Early in 2011 I was assigned to spend a week amid the fields that dot the central coast in Steinbeck country. It’s a familiar place for me as I’ve come to understand the lives of hard working immigrant families who stoop to pick the country’s crops. But this story was different from the many others. I wasn’t going to spend time any shooting in the orchards or strawberry fields. This was not a story documenting the long hours and low pay lives of migrant field workers. No, this was to be a look at the children of the hard scrabble community of Salinas, and one Jose Calderon, the son of field workers, who were discovering a world of opportunity through golf. Yes, that’s right, golf.
Not too often do worlds collide in sports, but when they do, it’s worth taking note. When Jesse Owens took the 1936 Olympics by storm, or Danica Patrick broke the good old boy network of NASCAR drivers, or when Billie Jean King beat Bobby Riggs, those stories transcended sports because worlds that usually remained separate simply collided. And that’s how I saw this story as I gathered my gear to begin shooting at the First Tee of Monterey County, the non profit that offers golf instruction, academic support and core value training to the mostly underprivileged kids of Salinas. Oh, and they do it for free.
Only a couple dozen miles from the First Tee of Monterey County is sheer opulence and grandeur the likes of which the real 1% truly understand. Lining the famous 17 Mile Drive that meanders around Pebble Beach are the homes of financial wizards Charles Schwab and Pimco’s Bill Gross. Presidents along with the world’s elite can slip in and out of adjacent Cypress Point, arguably the most exclusive private golf club in the world. But head east about 25 miles and you’ll find elementary school student Jose Calderon, complete in worn sneakers and sweatpants, completing his homework so he can get to polishing his golf swing on the range. In other words, twenty five miles equates to a whole other world.
Jose, along with the hundreds of others, are in the process of learning the game of golf in a community where golf is seen as something for the elite. Salinas has it’s share of gangs and poverty like many communities, but it has the First Tee to offer a free inroad into golf. The kids, like Jose, who spend each afternoon at the First Tee, are gradually assimilated into the sport both physically and mentally. Each must maintain good grades and citizenship and school and exhibit sportsmanship in all competition. These are values that the First Tee hopes the young boys and girls will hold onto for life, whether they continue with golf or not. As for Jose, he has shown a tenacity and love for the game while becoming a model student at his elementary school, a turnaround that his parents attribute to the First Tee.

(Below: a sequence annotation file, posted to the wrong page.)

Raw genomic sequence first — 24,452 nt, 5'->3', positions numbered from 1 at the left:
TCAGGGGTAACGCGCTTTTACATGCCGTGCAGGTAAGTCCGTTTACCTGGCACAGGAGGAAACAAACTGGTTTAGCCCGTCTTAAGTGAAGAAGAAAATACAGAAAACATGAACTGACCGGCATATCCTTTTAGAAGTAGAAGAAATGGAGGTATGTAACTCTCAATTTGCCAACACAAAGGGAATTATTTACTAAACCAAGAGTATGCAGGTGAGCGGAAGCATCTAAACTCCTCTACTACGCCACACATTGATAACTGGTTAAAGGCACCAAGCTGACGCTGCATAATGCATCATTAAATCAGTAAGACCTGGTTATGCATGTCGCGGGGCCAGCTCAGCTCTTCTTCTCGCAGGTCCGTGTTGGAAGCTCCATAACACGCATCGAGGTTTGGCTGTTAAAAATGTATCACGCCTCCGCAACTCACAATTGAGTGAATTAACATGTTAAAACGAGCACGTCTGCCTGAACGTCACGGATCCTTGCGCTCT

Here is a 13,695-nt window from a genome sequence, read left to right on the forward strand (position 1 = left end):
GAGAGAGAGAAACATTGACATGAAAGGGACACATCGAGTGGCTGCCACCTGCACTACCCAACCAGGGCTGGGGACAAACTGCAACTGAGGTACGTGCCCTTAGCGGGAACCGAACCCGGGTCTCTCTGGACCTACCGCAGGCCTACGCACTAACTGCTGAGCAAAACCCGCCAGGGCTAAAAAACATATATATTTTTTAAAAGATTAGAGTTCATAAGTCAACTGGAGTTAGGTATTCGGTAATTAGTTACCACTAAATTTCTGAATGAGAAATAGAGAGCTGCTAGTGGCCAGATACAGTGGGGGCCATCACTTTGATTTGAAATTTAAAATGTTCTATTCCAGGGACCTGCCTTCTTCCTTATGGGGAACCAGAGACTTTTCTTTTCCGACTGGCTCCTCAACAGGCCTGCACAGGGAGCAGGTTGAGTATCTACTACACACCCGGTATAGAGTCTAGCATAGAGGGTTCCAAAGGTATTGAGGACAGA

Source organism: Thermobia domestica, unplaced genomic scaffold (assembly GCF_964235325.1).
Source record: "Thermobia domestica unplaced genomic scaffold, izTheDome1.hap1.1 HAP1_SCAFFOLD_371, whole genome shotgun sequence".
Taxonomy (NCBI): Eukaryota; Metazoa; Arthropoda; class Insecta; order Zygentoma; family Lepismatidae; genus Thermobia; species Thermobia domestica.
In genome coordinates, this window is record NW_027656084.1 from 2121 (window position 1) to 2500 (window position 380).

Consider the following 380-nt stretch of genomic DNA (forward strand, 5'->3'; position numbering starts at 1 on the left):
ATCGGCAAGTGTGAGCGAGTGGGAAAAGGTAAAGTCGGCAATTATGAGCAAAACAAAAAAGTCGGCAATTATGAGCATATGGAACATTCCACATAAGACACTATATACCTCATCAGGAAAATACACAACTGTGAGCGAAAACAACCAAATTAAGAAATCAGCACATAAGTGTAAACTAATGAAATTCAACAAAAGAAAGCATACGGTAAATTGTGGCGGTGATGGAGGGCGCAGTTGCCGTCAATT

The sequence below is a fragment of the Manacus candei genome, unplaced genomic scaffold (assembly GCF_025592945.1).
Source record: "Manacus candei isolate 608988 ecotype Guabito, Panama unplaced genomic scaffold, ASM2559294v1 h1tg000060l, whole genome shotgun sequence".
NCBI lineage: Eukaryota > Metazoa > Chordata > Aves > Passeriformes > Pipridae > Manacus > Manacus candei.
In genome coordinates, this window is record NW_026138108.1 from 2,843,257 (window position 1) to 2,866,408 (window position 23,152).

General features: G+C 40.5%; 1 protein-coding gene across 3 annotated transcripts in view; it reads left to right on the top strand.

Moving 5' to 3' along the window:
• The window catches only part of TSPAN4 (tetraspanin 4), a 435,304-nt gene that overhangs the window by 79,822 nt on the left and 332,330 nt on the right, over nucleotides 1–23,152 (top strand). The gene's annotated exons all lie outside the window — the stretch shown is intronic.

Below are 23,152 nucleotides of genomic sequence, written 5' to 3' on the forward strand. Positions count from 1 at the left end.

The days I spent at First Tee for Sports Illustrated really reminded me that a sport like golf, long considered something off limits for kids from “the street” can affect change in ways that is profound. But the kids need the opportunity to see it, feel it and understand it. Most importantly, the First Tee seems to understand that raising good golfers means raising respectful children who take their academics as serious they do their golf. Giving the parents of a tough town like Salinas a hand is a great way to get it done.
For Alan Shipnuck’s wonderful article in Sports Illustrated, please visit http://www.golf.com/tour-and-news/first-tee-monterey-county-often-only-alternative-kids-salinas.
Photographed for Sports Illustrated. (Todd Bigelow)
Below is a look at some of the great kids who participate in the program!
A email from Barry Phillips, the executive director for the First Tee of Monterey County, arrived a short time ago. He was pleased to announce that an anonymous donor sent a $5000 check to the non profit after reading the Sports Illlustrated profile. Now, that’s what it’s all about!
Visit the First Tee by clicking here